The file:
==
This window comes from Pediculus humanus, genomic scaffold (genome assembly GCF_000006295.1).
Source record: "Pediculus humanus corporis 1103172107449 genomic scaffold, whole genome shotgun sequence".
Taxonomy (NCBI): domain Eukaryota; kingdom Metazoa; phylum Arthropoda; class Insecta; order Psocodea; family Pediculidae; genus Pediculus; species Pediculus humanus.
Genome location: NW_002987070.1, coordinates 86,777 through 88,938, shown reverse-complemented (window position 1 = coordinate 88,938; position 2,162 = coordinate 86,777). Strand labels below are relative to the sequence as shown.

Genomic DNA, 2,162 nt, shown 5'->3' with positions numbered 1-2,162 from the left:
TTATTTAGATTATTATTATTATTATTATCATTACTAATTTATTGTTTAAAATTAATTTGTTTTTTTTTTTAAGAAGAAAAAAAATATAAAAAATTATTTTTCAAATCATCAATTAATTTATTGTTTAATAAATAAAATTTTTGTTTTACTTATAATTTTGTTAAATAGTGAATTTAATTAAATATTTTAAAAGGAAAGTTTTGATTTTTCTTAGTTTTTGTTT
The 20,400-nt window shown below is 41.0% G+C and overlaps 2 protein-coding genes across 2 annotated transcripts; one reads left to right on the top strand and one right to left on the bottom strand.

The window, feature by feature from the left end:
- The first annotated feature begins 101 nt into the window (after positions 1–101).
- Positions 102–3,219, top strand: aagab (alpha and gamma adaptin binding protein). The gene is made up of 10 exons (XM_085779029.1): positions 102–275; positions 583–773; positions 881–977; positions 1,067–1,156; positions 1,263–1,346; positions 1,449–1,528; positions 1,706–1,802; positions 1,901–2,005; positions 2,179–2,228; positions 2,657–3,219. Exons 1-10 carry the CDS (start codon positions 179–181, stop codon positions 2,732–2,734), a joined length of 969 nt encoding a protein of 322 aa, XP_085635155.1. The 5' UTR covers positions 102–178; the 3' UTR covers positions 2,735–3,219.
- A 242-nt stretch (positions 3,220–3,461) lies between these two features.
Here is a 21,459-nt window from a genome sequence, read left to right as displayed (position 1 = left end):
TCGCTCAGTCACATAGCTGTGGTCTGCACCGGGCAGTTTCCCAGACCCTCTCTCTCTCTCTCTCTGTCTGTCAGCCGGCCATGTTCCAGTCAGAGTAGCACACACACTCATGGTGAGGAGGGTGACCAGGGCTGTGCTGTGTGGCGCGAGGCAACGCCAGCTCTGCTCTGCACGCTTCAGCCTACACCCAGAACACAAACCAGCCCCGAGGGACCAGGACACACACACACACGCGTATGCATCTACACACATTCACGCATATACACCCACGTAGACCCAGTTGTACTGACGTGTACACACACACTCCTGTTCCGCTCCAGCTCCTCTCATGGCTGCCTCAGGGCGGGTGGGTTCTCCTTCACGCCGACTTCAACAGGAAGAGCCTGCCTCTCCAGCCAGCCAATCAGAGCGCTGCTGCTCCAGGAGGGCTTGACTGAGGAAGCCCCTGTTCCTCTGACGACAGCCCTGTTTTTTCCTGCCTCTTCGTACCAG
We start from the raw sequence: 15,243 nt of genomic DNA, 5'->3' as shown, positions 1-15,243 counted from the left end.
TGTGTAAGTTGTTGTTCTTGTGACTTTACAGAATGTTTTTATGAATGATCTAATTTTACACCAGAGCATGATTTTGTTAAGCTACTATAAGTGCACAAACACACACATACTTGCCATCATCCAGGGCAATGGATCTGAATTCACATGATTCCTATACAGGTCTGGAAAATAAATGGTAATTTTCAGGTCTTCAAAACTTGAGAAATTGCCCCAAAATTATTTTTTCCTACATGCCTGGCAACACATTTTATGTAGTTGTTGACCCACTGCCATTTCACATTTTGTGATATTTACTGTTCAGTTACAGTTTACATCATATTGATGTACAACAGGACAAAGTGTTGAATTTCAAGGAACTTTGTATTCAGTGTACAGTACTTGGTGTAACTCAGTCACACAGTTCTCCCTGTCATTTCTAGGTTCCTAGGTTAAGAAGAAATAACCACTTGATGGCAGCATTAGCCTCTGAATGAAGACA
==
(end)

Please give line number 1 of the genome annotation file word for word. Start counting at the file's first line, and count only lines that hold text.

This window comes from Pediculus humanus, genomic scaffold (genome assembly GCF_000006295.1).